Why companies don’t use business schools?
23 March 2021
Our co-founder Andrew Crisp argues that sometimes it's the simple stuff that does it - are schools making it easy for employers to get in touch?
Sometimes it’s as simple as having a dedicated phone line.
Many companies do use business schools, but many don’t. In a study for the Executive MBA Council last year, CarringtonCrisp found only 53% of companies say they use schools for their learning and development.
The usual objections include ‘You’re too expensive”, “I didn’t know you did that”, ‘Aren’t you just about degrees?” and “How do I get in touch and with whom?” In the study, a third said other providers offer programmes that better meet their needs, 31% that business schools are too theoretical and not sufficiently abreast of the real-world challenges that companies face, while 27% said they hadn’t seen any impact in the workplace after investing in a business school course.
At a recent UNICON webinar, several actions were identified to help schools better engage with companies. First, schools need to get closer to business, understand what companies want and where they are heading. Business is changing rapidly and schools need to speak the same language if business is going to engage. It was perhaps best summed up by an employer interviewed for the Executive MBA Council study who said “Eight years on, our founder is still the CEO of the company and he is still holding a weekly meeting from his living room. Anyone in the company (over 3000 staff) can attend via video link and ask questions, he really does answer them all.”
Part of the answer is also ensuring that as a school you employ the right staff. Selling to companies is not the same as selling to students. Rather than a B2C sell, it is often a B2B sell and employers have different needs and expectations from an 18 year old undergraduate.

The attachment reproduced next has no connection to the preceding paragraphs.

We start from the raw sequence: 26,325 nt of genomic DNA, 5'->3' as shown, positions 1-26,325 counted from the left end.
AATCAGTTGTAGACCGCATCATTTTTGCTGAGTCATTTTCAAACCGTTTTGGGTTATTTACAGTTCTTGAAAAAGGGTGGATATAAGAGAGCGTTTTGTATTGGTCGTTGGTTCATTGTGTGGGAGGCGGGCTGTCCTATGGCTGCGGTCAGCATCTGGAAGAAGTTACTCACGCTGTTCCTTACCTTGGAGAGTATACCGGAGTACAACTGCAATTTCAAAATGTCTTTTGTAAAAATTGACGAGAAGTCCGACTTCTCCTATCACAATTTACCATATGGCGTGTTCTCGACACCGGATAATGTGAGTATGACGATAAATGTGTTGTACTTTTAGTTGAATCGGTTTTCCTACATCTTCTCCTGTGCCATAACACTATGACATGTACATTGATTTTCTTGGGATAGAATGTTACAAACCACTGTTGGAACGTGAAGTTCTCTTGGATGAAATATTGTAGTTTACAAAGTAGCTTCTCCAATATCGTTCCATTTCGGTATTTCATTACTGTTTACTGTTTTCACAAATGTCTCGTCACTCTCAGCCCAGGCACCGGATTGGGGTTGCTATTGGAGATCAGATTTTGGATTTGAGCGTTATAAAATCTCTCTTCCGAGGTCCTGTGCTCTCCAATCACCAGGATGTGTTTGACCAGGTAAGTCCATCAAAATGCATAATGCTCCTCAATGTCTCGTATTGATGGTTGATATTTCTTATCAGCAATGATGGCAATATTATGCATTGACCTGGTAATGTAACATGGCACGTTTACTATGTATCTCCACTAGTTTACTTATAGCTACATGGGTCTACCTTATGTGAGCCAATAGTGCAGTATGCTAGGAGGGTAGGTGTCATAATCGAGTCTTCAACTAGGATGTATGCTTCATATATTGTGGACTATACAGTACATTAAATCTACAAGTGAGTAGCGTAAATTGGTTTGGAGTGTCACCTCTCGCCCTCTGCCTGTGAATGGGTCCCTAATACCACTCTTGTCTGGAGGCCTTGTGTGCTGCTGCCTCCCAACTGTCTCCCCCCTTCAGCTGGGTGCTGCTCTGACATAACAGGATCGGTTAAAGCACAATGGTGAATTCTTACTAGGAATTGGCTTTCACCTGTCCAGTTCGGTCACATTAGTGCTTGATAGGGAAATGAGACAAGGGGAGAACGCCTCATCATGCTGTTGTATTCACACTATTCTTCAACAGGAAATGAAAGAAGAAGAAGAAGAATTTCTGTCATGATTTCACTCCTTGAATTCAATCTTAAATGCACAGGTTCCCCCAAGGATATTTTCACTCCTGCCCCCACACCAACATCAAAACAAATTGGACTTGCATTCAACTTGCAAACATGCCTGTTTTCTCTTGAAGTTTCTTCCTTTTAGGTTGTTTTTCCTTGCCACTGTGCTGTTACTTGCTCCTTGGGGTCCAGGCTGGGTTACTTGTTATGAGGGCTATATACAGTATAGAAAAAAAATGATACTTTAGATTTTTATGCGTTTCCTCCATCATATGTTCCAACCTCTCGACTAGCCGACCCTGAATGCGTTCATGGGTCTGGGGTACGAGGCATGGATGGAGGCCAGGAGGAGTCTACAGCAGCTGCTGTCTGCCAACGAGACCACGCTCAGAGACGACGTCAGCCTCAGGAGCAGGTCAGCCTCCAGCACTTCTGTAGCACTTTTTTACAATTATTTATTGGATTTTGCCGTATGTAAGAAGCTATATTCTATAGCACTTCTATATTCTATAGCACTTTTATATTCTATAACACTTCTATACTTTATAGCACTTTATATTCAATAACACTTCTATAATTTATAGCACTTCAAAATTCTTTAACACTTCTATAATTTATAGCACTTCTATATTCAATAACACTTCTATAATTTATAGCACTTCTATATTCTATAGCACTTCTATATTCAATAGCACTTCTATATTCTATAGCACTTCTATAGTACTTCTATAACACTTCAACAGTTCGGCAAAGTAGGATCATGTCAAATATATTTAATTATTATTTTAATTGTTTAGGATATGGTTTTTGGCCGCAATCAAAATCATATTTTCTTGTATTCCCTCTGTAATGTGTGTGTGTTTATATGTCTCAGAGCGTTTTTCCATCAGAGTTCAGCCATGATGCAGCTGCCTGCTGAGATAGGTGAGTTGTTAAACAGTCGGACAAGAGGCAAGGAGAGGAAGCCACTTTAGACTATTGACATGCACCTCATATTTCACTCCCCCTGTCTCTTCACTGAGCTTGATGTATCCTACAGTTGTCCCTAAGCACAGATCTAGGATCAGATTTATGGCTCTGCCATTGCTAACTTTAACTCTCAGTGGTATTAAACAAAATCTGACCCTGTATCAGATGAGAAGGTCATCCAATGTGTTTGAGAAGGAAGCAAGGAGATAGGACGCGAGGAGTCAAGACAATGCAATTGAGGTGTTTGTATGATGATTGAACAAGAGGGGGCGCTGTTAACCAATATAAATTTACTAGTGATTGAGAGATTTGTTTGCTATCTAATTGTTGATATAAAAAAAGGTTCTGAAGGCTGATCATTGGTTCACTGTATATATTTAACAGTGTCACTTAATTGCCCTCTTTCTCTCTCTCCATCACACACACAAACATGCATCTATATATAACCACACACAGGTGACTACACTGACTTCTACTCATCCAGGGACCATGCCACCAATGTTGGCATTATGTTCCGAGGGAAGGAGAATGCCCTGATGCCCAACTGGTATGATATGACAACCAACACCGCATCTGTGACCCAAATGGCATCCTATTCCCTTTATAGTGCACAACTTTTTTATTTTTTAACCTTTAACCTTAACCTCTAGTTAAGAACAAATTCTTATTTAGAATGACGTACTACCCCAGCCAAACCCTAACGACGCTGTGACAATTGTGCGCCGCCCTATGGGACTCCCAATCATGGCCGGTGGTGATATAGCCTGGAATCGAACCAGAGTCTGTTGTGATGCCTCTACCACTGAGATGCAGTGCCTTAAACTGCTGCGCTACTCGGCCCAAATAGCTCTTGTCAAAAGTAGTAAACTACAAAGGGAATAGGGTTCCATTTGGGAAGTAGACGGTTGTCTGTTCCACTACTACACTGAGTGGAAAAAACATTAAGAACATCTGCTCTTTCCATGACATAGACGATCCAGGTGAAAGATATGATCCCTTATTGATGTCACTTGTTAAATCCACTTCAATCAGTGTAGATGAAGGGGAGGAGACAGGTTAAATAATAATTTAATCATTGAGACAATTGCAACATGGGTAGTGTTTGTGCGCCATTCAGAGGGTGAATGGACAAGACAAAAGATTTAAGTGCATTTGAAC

Business schools also need to look outside to build a compelling offer, building alliances, across institutions, between institutions, with new providers and throughout society. It is unlikely that a single business school will have all the resources to deliver everything an employer is seeking, but drawing in other parts of universities and, increasingly working with new or specialist external providers offers much greater potential to engage an employer.
And when an employer does engage, schools need to be able to demonstrate the success of their programmes. Case studies of successful collaborations with clearly defined impact metrics will be a key component of the sales process.
Finally, schools need to make it easy for employers to get in touch. It may seem obvious and in a world of multiple communication channels, why would an employer find it difficult. In a study that CarringtonCrisp ran examining corporate engagement through a business school website, the most important thing for companies was a telephone number and some one knowledgeable about the services for employers who answered that phone.
The full webinar can be viewed here.